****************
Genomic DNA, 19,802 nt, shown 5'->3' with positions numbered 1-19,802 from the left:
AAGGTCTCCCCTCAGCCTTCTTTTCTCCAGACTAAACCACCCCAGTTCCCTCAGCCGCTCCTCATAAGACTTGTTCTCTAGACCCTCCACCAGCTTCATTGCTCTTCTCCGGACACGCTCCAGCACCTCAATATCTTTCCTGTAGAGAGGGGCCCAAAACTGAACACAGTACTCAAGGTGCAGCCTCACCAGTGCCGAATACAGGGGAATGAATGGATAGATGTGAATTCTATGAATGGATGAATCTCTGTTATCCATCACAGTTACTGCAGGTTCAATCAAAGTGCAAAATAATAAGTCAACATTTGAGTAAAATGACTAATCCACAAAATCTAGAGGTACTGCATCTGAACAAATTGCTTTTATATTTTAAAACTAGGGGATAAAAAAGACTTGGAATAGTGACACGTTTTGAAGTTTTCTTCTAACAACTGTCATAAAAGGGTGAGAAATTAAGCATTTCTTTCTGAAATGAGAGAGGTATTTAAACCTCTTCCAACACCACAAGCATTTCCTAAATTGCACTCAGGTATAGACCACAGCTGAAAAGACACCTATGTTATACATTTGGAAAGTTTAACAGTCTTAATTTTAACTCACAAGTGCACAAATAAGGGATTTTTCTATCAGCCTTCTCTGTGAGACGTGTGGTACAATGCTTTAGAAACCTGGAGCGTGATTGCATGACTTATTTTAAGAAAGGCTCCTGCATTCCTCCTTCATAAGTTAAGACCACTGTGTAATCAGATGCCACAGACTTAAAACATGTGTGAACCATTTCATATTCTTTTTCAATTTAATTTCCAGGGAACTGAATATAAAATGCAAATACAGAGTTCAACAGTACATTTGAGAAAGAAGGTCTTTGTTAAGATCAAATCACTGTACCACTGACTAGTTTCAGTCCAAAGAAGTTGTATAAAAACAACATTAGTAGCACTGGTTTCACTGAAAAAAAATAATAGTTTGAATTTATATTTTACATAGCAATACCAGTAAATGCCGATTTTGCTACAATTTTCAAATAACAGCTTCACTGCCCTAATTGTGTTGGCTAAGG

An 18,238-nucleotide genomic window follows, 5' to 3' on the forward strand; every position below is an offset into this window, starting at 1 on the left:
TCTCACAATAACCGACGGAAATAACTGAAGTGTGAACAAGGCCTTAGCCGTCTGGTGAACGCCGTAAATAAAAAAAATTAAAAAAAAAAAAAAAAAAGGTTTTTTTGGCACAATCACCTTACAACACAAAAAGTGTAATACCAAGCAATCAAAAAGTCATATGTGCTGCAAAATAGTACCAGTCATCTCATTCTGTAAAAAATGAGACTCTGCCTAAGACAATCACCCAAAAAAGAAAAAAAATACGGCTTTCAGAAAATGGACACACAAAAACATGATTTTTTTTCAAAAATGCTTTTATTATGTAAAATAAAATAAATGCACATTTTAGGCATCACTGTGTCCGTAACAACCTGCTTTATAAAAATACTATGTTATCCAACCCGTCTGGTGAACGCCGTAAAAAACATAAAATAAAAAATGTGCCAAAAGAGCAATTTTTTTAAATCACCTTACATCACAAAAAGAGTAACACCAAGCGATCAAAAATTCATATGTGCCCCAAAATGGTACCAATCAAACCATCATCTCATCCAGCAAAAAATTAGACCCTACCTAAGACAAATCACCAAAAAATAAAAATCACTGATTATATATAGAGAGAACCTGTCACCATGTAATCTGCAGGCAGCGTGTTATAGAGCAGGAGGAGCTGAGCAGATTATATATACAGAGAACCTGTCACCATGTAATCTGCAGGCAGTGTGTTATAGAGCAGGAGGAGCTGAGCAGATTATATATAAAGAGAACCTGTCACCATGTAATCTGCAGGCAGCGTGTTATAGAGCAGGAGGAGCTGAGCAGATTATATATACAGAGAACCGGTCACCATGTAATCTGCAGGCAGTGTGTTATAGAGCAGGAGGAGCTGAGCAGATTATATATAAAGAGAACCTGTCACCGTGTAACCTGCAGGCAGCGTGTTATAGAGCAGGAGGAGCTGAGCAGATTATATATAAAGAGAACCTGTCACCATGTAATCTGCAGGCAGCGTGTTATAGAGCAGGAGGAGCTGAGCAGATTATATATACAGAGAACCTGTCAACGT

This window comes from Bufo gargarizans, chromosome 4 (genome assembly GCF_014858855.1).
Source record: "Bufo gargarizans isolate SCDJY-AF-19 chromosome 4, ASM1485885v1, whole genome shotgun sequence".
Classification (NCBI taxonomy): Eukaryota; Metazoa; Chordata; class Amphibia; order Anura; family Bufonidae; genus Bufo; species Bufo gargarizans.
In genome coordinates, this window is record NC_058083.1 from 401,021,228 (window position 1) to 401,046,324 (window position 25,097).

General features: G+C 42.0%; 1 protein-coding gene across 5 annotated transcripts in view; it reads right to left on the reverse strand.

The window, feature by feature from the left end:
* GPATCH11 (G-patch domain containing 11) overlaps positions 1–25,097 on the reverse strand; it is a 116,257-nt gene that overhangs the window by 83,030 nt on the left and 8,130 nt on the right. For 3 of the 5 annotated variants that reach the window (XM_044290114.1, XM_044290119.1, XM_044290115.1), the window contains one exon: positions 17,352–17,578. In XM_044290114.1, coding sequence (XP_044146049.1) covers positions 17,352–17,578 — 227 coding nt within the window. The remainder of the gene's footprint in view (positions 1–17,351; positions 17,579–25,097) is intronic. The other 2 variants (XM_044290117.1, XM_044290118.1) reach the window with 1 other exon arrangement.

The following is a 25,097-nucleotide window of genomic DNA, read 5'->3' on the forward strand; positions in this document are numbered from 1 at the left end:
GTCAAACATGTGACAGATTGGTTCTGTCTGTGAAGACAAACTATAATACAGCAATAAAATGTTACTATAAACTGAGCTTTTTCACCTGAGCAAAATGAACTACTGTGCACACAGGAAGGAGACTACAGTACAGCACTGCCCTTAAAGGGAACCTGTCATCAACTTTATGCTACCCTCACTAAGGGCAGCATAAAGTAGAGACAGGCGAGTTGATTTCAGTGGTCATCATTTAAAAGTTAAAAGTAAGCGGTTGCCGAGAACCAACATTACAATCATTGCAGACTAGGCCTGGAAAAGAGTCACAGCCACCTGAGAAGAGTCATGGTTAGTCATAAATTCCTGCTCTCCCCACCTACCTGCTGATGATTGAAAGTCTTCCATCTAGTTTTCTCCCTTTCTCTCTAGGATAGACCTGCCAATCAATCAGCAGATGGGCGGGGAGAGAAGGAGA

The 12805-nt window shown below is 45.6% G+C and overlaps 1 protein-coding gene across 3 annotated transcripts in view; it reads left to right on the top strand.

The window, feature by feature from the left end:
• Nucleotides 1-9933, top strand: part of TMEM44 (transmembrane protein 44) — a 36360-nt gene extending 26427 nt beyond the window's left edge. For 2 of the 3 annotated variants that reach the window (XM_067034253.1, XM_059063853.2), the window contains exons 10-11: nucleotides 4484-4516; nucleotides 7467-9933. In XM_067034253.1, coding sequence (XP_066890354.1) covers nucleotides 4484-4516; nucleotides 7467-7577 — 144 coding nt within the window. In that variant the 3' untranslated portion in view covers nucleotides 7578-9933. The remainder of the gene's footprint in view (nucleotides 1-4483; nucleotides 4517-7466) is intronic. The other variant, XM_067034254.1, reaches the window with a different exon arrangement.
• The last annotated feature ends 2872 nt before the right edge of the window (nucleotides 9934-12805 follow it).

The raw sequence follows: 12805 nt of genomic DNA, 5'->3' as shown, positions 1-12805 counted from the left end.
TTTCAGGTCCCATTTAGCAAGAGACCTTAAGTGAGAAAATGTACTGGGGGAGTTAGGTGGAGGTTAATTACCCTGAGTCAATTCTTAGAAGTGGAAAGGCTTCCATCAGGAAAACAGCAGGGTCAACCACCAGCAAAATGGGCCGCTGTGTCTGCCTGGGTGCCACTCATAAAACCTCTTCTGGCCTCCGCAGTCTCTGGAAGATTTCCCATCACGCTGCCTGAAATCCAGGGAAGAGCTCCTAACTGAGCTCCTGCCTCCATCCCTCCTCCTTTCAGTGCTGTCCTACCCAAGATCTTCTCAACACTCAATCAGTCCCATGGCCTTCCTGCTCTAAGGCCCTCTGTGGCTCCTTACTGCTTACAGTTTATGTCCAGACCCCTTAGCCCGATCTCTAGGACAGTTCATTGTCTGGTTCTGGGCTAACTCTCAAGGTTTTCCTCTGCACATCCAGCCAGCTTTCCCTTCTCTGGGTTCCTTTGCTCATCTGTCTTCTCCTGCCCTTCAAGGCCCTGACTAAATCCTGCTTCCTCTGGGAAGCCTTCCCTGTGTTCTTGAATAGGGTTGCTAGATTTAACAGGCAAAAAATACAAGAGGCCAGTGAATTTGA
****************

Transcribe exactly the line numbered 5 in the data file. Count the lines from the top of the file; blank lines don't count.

This window comes from Bufo gargarizans, chromosome 4 (genome assembly GCF_014858855.1).